From the March 2008 issue of Entrepreneur

After an excruciatingly long time, it looks like Linux is finally taking hold. But maybe we should rename it the Google Operating System because, clearly, the big Daddy Warbucks of search is the wind beneath the wings of Linux these days.

Google's new Android initiative has a toehold on cell phones, and the company has long promoted open source on the web, where your browser is basically your OS. Now that's the rallying point for Linux developers on the desktop, as per new machines like the Asus (asus.com) Eee PC 4G mini laptop, Everex (everex.com) gPC TC2502 and Zonbu (zonbu.com) PCs. The search giant didn't build them, but you'd never know it from booting one up.

Everex's gPC desktop welcomes you with something called gOS. It's a Linux kernel that boots right into the Google toolbar with Google apps all over the desktop--Google Docs and Spreadsheets, Blogger, Calendar, Gmail, Maps and News. But Internet Explorer can be found in the start button, right? Nope. What about Outlook Express, Windows Media Player, Windows Meeting Space or Office Suite? Sorry. "We wanted to deliver a completely different experience by using Google and Web 2.0 applications," says gOS founder David Liu.

So instead, there are open source equivalents--Facebook, Firefox and Thunderbird, Meebo messenger, Skype, Xine video player and YouTube. Shuffle the deck with a few others like the Kontact PIM and OpenOffice.org productivity suite, and you get pretty much the same deal from Asus or Zonbu. Traditional Windows applications need not apply, even though gPC and Zonbu portable have plenty of room to hold them and optical read/write drives to load them (the Eee PC ultralight and Zonbu desktop have 4GB of flash storage).

But what about those gigabytes of Windows files you've collected? This paradigm says store them on the internet and use any of a passel of web alternatives like Zoho (zoho.com)to read them. Obviously, that doesn't include the entire computing ecosystem, which makes these PCs suitable only as web or mobile appliances for computing old-timers or heavy-duty content creators. But Millennials, who think about software as often as they do landline phones, aren't likely to feel the loss. For them, a computer is just a web endpoint that's less convenient than a cell phone.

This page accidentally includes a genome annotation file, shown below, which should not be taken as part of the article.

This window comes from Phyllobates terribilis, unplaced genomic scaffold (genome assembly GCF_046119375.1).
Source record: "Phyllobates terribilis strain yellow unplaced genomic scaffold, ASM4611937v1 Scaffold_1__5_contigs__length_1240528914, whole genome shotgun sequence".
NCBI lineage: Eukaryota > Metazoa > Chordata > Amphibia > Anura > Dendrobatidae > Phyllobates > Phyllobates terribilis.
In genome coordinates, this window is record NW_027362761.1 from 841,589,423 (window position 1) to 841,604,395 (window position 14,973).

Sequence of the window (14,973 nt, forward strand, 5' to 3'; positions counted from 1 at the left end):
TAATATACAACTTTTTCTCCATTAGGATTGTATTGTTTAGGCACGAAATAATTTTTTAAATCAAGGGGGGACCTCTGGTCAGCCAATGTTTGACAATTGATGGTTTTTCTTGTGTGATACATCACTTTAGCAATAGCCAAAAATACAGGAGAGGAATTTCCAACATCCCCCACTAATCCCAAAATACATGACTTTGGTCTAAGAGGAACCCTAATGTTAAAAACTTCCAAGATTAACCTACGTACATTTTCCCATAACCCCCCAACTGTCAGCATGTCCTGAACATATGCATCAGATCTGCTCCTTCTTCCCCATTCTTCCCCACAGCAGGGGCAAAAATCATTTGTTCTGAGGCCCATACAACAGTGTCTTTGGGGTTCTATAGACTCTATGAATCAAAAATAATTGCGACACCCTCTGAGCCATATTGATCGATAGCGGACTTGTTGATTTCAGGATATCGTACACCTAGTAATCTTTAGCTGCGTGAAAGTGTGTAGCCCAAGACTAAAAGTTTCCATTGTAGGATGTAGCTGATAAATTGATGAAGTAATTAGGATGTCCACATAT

But these PCs are cheaper than many cell phones. gPC is $199 sans display, while the Eee PC ultralight is $399. Zonbu's subscription model is $99 for a desktop or $279 for a portable with a $15-a-month web storage/backup/maintenance plan (without the plan, it's $299 for the desktop and $479 for the portable). Price tags reflect the hundreds of dollars that vendors aren't paying for Windows and Windows applications. And, of course, you won't be paying for security software to safeguard them. Besides being mostly free, open source applications are free of malware and most copying restrictions.

Hardwarewise, these boxes don't look good on paper. They have less of everything, including memory and weight--even the desktops have processing and energy profiles comparable to power-saving Windows portables. Zonbu's new portable is your basic 5.3-pound thin-and-light with a 15.4-inch screen. But the Eee PC ultralight is for you travelers who'll find any excuse to leave your laptop at home. Its 7-inch display and small keyboard aren't for PowerPoint presentations or other heavy lifting. But at 2 pounds, you can toss it in your briefcase or garment bag and read e-mail and spreadsheets anywhere.

These computers lack resources because they don't need power for a skinny operating system and apps designed to execute most tasks on the web. Their appointments reflect their mission: to be endpoints to that big computer in the sky.

Mike Hogan (mhogan@entrepreneur.com) is Entrepreneur's technology editor.